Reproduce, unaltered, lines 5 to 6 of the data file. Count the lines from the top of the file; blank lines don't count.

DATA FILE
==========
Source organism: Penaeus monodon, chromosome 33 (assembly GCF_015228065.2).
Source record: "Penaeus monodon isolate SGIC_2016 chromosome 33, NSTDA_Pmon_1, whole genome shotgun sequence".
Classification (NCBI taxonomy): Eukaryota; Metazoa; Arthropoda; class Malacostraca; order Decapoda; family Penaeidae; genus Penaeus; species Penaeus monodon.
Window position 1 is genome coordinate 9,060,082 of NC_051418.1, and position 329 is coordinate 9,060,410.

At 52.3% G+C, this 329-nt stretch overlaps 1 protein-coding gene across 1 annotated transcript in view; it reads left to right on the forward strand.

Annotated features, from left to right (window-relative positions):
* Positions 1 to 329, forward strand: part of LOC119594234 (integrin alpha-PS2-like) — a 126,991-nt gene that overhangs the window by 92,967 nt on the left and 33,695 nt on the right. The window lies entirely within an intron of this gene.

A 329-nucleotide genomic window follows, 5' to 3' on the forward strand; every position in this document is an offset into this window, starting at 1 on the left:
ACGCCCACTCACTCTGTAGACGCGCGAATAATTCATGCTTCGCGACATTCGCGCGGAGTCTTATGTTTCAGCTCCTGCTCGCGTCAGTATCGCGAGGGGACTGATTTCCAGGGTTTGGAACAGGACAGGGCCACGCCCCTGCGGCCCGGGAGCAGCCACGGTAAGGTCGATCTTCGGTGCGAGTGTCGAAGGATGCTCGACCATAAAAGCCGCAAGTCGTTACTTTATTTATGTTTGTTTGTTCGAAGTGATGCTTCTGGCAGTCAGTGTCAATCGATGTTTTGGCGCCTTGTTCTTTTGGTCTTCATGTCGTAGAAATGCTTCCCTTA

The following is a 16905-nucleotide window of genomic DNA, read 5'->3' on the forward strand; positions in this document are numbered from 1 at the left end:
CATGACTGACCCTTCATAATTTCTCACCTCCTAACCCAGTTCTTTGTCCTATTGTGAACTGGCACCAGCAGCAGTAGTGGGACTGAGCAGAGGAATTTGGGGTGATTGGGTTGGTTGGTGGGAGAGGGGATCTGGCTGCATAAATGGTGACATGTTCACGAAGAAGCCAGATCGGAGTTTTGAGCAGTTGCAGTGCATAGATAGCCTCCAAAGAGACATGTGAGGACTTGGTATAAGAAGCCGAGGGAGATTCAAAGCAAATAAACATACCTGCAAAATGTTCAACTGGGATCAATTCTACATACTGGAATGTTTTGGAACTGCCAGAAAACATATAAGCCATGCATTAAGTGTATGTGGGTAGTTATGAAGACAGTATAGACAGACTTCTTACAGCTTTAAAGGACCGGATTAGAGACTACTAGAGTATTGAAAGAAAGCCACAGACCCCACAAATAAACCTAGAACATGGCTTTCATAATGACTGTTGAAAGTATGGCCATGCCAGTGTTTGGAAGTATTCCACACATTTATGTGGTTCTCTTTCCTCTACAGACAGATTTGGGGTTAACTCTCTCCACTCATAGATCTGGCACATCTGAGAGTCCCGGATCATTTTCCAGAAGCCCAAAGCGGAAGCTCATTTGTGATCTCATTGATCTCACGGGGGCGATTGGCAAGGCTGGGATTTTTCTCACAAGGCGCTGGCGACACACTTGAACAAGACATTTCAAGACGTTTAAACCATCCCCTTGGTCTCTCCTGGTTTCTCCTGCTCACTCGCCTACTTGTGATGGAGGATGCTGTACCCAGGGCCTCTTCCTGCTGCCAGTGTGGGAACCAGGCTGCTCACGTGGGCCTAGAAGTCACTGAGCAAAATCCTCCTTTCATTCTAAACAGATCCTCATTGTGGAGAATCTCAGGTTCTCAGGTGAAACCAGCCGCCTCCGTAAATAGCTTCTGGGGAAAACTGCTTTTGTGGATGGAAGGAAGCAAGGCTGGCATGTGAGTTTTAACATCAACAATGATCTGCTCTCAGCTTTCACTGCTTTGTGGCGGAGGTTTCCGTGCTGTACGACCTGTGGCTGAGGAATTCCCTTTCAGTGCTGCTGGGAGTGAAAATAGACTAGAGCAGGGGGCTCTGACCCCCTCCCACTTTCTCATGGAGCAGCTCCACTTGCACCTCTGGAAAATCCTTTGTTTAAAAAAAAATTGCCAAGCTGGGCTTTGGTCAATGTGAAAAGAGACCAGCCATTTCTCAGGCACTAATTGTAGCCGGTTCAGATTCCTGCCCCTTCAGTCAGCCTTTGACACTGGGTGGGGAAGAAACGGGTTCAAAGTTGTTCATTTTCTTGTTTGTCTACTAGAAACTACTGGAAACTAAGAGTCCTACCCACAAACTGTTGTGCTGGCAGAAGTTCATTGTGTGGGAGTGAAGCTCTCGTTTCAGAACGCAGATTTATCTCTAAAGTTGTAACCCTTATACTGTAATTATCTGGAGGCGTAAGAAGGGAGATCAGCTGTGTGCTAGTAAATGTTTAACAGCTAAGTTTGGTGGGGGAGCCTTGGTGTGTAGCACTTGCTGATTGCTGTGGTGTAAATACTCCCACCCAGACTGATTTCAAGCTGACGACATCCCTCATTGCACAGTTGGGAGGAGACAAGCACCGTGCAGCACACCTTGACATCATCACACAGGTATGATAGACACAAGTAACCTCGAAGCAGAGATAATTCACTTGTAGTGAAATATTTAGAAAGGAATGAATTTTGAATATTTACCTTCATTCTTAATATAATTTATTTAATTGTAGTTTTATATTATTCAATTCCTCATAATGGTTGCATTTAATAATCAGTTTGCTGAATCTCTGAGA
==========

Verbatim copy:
At 52.3% G+C, this 329-nt stretch overlaps 1 protein-coding gene across 1 annotated transcript in view; it reads left to right on the forward strand.

Annotated features, from left to right (window-relative positions):